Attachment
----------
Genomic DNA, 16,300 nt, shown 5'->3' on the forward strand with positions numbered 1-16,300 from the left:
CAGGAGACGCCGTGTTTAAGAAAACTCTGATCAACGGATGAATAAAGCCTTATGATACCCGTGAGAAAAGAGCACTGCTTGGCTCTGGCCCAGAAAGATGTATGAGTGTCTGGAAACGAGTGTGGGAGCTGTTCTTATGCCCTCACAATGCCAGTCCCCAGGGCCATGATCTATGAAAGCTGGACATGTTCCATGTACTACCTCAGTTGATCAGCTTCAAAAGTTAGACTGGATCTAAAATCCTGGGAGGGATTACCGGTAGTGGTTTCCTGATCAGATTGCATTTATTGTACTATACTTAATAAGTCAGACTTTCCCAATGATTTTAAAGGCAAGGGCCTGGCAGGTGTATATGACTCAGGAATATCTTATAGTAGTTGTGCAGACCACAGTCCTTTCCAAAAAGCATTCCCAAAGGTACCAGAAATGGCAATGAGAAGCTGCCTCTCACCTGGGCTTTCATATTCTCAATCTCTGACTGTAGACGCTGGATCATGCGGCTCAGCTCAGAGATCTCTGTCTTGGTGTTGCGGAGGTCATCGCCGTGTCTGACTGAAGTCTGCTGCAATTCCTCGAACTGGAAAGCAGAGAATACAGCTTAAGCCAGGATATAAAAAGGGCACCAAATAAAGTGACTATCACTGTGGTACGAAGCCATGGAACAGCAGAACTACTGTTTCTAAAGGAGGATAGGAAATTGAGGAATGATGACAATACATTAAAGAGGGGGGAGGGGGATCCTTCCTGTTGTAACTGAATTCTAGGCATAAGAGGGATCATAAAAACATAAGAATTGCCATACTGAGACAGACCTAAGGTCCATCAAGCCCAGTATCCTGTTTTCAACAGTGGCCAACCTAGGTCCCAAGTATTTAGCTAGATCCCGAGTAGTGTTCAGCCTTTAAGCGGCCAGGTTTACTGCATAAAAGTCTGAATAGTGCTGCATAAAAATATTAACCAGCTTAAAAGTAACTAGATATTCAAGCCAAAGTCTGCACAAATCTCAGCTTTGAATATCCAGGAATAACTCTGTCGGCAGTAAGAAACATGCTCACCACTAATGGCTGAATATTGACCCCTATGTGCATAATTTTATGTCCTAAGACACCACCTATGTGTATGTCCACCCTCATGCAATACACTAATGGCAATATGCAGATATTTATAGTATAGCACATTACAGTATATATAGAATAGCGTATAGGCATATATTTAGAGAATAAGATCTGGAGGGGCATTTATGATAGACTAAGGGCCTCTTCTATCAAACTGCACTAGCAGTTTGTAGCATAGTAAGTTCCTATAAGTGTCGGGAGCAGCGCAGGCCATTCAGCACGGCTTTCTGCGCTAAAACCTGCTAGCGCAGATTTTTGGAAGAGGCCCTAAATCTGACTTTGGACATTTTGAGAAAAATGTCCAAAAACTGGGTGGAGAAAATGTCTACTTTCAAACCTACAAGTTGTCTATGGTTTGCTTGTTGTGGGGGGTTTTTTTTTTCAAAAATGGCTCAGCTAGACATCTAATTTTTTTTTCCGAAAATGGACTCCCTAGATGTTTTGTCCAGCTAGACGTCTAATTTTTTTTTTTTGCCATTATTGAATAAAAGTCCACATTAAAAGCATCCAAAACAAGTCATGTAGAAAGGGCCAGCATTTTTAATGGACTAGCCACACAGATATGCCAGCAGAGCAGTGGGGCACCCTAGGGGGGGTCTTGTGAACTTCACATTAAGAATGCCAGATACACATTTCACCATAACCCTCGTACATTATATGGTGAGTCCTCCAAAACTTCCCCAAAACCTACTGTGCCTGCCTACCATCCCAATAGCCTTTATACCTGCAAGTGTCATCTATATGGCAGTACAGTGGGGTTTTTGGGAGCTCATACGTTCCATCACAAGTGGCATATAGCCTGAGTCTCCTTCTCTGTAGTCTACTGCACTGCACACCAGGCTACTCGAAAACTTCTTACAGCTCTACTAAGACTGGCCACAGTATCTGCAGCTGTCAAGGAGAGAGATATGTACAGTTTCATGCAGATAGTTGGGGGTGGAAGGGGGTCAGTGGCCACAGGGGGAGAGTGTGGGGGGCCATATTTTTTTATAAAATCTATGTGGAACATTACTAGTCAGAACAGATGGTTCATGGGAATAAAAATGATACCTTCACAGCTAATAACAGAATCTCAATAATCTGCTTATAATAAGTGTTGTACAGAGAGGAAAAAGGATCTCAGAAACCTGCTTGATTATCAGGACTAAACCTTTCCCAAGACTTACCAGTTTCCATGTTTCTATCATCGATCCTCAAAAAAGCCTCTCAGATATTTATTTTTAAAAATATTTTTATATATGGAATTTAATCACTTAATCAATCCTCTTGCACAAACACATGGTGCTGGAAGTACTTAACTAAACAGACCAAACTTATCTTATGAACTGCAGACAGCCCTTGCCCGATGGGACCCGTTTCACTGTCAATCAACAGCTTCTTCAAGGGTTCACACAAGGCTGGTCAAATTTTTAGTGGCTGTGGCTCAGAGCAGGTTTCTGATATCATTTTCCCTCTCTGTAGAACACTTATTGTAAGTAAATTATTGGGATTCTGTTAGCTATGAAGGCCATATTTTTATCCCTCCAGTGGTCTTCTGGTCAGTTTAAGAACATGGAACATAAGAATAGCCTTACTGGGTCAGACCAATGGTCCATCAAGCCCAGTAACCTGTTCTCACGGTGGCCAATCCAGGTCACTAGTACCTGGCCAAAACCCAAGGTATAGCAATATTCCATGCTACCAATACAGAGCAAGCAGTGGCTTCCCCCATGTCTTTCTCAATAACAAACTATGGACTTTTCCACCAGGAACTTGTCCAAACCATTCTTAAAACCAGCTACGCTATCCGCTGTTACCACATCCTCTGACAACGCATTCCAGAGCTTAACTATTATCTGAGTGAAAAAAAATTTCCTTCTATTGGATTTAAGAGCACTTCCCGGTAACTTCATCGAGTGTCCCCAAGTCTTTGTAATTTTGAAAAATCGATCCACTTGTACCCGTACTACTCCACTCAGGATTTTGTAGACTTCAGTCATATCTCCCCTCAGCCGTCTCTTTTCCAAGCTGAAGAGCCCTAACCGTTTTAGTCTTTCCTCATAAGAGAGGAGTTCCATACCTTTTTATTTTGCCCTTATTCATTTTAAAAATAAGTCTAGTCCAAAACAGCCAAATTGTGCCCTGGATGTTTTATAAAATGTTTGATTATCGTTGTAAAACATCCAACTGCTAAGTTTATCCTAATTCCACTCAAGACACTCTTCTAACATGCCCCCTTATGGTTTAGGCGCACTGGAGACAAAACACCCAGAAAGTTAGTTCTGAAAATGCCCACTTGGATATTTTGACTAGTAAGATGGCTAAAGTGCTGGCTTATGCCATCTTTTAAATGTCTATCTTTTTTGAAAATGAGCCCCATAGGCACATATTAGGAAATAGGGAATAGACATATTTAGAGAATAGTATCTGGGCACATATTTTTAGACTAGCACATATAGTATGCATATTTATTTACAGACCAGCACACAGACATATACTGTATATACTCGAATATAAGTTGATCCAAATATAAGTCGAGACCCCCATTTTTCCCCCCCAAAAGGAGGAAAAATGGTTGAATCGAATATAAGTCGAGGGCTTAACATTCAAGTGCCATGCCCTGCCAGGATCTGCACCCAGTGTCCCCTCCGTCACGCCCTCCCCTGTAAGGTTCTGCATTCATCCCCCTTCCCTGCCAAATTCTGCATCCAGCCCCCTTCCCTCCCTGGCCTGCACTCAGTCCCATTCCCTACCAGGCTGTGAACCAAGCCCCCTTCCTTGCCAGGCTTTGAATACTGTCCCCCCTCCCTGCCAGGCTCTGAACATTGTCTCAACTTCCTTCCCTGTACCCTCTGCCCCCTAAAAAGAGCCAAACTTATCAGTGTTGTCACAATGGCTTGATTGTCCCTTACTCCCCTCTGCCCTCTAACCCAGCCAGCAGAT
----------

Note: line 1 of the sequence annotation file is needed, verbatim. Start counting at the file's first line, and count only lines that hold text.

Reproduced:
Genomic DNA, 16,300 nt, shown 5'->3' on the forward strand with positions numbered 1-16,300 from the left: